Reviewed by GREG KING
Director: Paul Cox
Stars: David Wenham, Jacqueline McKenzie, Hannah Fredericksen, Shahana Goswani, Kym Gyngell, Mohan Agasha, , Terry Norris, Genevieve Picot.
Dutch born filmmaker Paul Cox is certainly one of our most prolific filmmakers. A perennial favourite of the Melbourne International Film Festival, his 1979 feature Kostas was the first Australian film to open the Festival. The auteur’s 47th feature fittingly opens the 64th MIFF recently, but I felt it was not the best choice for opening night film. Force Of Destiny is his most personal and intimate film since 1991’s A Woman’s Tale, as it draws upon his own experiences while undergoing a life saving liver transplant a few years ago. Cox draws inspiration from his book Tales From The Cancer Ward, a diary in which he recorded his fears and confronted his own feelings of mortality.
Cox’s surrogate here is Robert (played by David Wenham, a regular in his films), a celebrated sculptor who is diagnosed with liver cancer and given six months to live unless a donor organ can be found. While he waits, Robert reconnects with his family on a deeper spiritual level. While he is separated from his wife Hannah (Jacqueline McKenzie), his relationship with his daughter Poppy (Hannah Fredericksen) still remains close. He also finds a second chance at love and happiness with Maya (Shahana Goswani), a marine biologist who works at the local aquarium and is fascinated with Robert’s work.
In a parallel subplot Maya’s beloved uncle (Moshan Agasha) back home in India is also dying of cancer. Maya returns home to be with him in his final days, and there is a strong spiritual element at work in these scenes. This also gives Cox an opportunity to explore some cultural differences in the way that different people deal with death and mortality.
There is a real sense of authenticity surrounding those scenes set in the hospital and regular visits to his doctor, and they have obviously been shaped by Cox’s own experiences. Some key scenes have been filmed in the Austin Hospital, further lending authenticity to the grim material. Paul Grabowski is a regular collaborator on Cox’s films, and here his score delivers the required emotional accompaniment.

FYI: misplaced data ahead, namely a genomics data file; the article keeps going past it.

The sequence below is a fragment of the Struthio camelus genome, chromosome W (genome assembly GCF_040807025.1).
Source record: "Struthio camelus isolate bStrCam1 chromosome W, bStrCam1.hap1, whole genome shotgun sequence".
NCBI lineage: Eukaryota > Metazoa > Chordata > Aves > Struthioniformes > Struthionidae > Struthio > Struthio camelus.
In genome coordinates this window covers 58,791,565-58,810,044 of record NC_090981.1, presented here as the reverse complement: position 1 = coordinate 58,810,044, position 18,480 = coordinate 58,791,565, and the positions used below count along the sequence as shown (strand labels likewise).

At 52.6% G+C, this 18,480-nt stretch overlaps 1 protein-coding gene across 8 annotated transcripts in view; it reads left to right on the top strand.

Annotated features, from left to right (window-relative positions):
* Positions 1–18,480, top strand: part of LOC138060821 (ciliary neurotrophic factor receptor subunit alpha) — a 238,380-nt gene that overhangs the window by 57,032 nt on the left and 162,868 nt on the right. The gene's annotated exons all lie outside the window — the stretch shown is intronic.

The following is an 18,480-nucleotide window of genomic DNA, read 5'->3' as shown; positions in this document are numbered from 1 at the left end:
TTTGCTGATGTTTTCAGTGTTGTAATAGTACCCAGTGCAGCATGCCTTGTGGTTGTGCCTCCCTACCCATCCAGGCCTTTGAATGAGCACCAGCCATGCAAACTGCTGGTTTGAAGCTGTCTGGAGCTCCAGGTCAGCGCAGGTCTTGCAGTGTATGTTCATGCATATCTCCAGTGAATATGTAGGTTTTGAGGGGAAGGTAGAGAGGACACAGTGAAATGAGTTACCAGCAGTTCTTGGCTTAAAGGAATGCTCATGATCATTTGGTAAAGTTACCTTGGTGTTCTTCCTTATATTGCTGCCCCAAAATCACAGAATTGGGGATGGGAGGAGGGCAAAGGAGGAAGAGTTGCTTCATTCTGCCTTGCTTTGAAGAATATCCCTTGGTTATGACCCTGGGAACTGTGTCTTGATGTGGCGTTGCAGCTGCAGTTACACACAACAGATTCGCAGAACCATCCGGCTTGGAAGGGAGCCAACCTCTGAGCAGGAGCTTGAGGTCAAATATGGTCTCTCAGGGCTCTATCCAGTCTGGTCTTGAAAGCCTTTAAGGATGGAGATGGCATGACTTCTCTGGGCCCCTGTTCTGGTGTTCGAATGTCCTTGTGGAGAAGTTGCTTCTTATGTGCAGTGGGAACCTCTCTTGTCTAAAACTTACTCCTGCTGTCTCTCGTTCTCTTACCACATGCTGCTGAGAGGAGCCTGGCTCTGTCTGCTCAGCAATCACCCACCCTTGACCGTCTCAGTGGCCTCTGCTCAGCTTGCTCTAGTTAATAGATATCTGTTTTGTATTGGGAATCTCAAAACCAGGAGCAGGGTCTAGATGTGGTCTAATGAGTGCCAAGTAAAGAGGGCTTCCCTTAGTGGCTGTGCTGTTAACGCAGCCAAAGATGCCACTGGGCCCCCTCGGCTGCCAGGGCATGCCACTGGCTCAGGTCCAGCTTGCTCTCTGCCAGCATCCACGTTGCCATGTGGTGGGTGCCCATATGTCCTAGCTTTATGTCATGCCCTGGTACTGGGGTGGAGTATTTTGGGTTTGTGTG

In an understated performance Wenham delivers a subtle and nuanced performance as a man confronting his mortality and caught up in his fears and conflicting emotions, and he captures Robert’s angst and desperation as well as his stoic nature. Wenham voices his character’s innermost thoughts, giving us insights into his emotional state. Goswani has a strong and warm presence and lends an emotional depth to the film through her role. Kim Gyngell and Cox regulars Genevieve Picot and Terry Norris round out the small cast.
Force Of Destiny is a poignant film that explores themes of relationships, regrets, illness, death and mortality, which gives it a sombre note. There is not just one man dying of cancer here, but two, which makes it a bit of a downer. But many of Cox’s familiar preoccupations – the beauty of art, relationships, love, spirituality, humanity – are all very much in evidence. But there are also a number of stylistic flourishes and impressionistic touches with some montages of grainy super 8mm footage that unnecessarily stretch the material out by 20 minutes or so.
Cox’s films have always been something of an acquired taste. While undoubtedly delivering some powerful emotional drama, Force Of Destiny is something of a dour and bleak experience that is unlikely to win him any new admirers.